Learning what auto insurance is required by law

By Compuquotes Team on November 4th, 2008

Auto Insurance

It's a widely-known fact that if you drive without auto insurance then you can be facing severe penalties if you are pulled over. You might receive points against your driving record, large fines, and possibly even may face some jail time. Just as the penalties for uninsured or underinsured driving vary from one state to another, the amount and type of insurance that is required by law can be quite different as well. To help make sure that you don't get in trouble for not having the insurance that your state requires, it's important that you know exactly what the law states is the minimum insurance level for your vehicle. If you aren't sure or you worry that the law might have changed since you took your driver's test, there are a number of easy ways for you to find out.

One of the easiest ways to find out what insurance level is required by law in your state is to look it up on the internet. There are a number of websites dedicated to providing useful information such as this, and these sites can usually be found quite easily using the internet search engine of your choice. Make sure that you can verify how recently sites such as this have been updated, though, because you don't want to trust the information that's on a site which hasn't been updated in years. Laws can change over time, and it's possible that sites which don't update frequently (or at all) won't have the latest legal information.

Another good source of information on the insurance required by law is your local Department of Motor Vehicles. Since the DMV is responsible for licensing drivers according to the current legal standards, it stands to reason that they would have the latest information on the laws concerning auto insurance. You can ask a DMV worker directly for this information, look at a driver's test preparation manual, or even check your state DMV's website. The DMV offices can be quite busy during peak hours, though, so make sure that you come relatively early in the morning or in mid-afternoon to avoid crowds that occur during lunch breaks or after school.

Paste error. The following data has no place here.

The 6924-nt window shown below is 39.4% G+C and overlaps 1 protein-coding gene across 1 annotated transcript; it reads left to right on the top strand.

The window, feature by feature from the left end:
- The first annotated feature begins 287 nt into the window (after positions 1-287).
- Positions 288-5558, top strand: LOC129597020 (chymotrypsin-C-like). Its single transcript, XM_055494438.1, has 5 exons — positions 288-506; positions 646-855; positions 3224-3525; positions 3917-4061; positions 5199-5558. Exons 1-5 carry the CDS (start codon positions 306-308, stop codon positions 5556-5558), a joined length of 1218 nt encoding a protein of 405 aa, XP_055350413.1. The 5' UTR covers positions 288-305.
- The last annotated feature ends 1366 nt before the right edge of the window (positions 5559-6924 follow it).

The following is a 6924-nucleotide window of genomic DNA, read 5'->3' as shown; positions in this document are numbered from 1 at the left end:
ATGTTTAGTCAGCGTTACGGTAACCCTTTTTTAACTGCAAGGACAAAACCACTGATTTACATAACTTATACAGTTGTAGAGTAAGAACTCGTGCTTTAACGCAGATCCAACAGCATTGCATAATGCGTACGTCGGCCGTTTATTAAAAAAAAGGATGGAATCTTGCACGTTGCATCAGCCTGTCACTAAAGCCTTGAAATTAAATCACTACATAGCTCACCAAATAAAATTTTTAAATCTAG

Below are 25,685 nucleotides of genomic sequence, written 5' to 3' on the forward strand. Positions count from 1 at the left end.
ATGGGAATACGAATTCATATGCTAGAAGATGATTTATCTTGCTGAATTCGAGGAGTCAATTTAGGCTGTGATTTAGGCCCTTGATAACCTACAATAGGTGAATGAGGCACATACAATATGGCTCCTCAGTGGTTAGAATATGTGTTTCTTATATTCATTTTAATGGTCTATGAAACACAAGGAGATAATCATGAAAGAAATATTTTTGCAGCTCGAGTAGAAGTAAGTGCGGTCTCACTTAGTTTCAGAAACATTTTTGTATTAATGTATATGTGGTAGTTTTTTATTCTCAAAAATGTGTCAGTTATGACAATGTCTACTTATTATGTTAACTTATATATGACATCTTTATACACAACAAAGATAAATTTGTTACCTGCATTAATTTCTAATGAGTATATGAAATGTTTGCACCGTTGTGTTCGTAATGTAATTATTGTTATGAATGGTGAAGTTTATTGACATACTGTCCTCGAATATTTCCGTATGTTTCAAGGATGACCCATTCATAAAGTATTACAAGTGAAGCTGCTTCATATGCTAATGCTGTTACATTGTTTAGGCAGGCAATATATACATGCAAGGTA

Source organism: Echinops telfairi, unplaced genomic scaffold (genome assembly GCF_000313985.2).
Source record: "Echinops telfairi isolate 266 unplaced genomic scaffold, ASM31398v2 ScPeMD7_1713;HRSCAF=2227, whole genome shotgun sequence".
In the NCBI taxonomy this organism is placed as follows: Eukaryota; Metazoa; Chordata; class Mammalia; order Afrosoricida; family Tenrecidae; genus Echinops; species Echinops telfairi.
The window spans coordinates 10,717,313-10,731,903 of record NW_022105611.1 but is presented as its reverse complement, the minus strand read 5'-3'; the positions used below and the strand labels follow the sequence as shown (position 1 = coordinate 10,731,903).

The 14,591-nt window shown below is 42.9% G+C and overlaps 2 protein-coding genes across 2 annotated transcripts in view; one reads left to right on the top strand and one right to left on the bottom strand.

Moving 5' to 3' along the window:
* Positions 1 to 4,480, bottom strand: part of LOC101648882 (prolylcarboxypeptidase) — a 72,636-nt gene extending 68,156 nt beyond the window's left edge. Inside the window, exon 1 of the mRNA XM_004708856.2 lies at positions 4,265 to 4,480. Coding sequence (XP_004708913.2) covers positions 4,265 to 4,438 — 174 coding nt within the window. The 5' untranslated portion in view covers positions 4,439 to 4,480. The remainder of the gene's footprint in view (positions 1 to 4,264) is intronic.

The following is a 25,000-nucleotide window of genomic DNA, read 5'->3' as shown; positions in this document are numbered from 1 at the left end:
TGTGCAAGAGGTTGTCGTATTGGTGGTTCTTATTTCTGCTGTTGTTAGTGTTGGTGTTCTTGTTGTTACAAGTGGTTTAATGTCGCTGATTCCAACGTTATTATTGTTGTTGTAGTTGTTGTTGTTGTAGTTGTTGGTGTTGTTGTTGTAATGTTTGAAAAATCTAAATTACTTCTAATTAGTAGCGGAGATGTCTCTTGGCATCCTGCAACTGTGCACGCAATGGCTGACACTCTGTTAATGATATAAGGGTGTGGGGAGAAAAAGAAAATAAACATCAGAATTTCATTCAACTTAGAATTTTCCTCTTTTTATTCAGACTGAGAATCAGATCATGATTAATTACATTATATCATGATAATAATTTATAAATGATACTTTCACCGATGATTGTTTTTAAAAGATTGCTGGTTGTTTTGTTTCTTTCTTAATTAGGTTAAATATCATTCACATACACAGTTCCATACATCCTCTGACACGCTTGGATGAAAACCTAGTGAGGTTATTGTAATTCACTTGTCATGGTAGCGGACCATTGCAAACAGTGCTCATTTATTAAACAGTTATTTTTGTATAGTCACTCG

Yet another source of reliable information is your local police department. Similar to how the DMV has the information because they work with the licensing procedures every day, the police department will be able to provide you with the information that you seek because they are the ones who have to enforce the laws set by the state. You can visit in person or contact them over the phone, though make sure that you use their standard phone number and not the emergency services number if calling.

Finally, you can always ask an insurance agent at a reputable insurance company in your area as many insurance companies won't sell automotive coverage that falls below that which is required by the state. Even online insurance providers tend to have state requirements programmed into their systems so that they will automatically pull up the latest requirements when you go to buy insurance. Just make sure that you don't end up buying additional coverage that you don't need if you're only looking for the minimum coverage that you can get in order to be legal.

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